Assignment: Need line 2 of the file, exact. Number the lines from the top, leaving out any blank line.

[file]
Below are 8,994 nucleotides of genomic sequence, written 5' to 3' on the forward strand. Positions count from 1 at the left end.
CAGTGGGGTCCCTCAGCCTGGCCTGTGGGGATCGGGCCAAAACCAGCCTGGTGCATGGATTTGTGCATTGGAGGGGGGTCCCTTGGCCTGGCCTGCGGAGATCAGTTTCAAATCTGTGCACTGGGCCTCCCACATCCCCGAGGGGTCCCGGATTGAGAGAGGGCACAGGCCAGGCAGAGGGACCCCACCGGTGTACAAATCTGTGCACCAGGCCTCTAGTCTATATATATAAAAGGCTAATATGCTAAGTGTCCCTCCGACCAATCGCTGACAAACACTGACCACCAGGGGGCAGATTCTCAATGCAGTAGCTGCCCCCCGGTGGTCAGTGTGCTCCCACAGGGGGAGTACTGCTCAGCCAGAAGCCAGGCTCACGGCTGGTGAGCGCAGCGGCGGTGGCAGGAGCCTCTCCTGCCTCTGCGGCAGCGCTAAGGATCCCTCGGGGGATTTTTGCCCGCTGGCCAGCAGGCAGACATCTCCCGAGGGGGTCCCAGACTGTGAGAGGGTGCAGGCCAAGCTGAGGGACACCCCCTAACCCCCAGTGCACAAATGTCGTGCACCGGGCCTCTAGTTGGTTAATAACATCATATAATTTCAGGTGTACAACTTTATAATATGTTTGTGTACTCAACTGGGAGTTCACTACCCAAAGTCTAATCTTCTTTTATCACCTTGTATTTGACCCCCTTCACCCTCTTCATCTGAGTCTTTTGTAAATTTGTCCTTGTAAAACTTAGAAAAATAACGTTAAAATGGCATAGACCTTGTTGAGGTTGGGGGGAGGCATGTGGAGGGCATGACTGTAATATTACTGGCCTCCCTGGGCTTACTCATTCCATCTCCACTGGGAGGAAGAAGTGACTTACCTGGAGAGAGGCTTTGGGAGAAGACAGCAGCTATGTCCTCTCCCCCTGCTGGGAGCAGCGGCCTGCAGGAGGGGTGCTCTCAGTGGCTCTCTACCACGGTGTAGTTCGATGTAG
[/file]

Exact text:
CAGTGGGGTCCCTCAGCCTGGCCTGTGGGGATCGGGCCAAAACCAGCCTGGTGCATGGATTTGTGCATTGGAGGGGGGTCCCTTGGCCTGGCCTGCGGAGATCAGTTTCAAATCTGTGCACTGGGCCTCCCACATCCCCGAGGGGTCCCGGATTGAGAGAGGGCACAGGCCAGGCAGAGGGACCCCACCGGTGTACAAATCTGTGCACCAGGCCTCTAGTCTATATATATAAAAGGCTAATATGCTAAGTGTCCCTCCGACCAATCGCTGACAAACACTGACCACCAGGGGGCAGATTCTCAATGCAGTAGCTGCCCCCCGGTGGTCAGTGTGCTCCCACAGGGGGAGTACTGCTCAGCCAGAAGCCAGGCTCACGGCTGGTGAGCGCAGCGGCGGTGGCAGGAGCCTCTCCTGCCTCTGCGGCAGCGCTAAGGATCCCTCGGGGGATTTTTGCCCGCTGGCCAGCAGGCAGACATCTCCCGAGGGGGTCCCAGACTGTGAGAGGGTGCAGGCCAAGCTGAGGGACACCCCCTAACCCCCAGTGCACAAATGTCGTGCACCGGGCCTCTAGTTGGTTAATAACATCATATAATTTCAGGTGTACAACTTTATAATATGTTTGTGTACTCAACTGGGAGTTCACTACCCAAAGTCTAATCTTCTTTTATCACCTTGTATTTGACCCCCTTCACCCTCTTCATCTGAGTCTTTTGTAAATTTGTCCTTGTAAAACTTAGAAAAATAACGTTAAAATGGCATAGACCTTGTTGAGGTTGGGGGGAGGCATGTGGAGGGCATGACTGTAATATTACTGGCCTCCCTGGGCTTACTCATTCCATCTCCACTGGGAGGAAGAAGTGACTTACCTGGAGAGAGGCTTTGGGAGAAGACAGCAGCTATGTCCTCTCCCCCTGCTGGGAGCAGCGGCCTGCAGGAGGGGTGCTCTCAGTGGCTCTCTACCACGGTGTAGTTCGATGTAG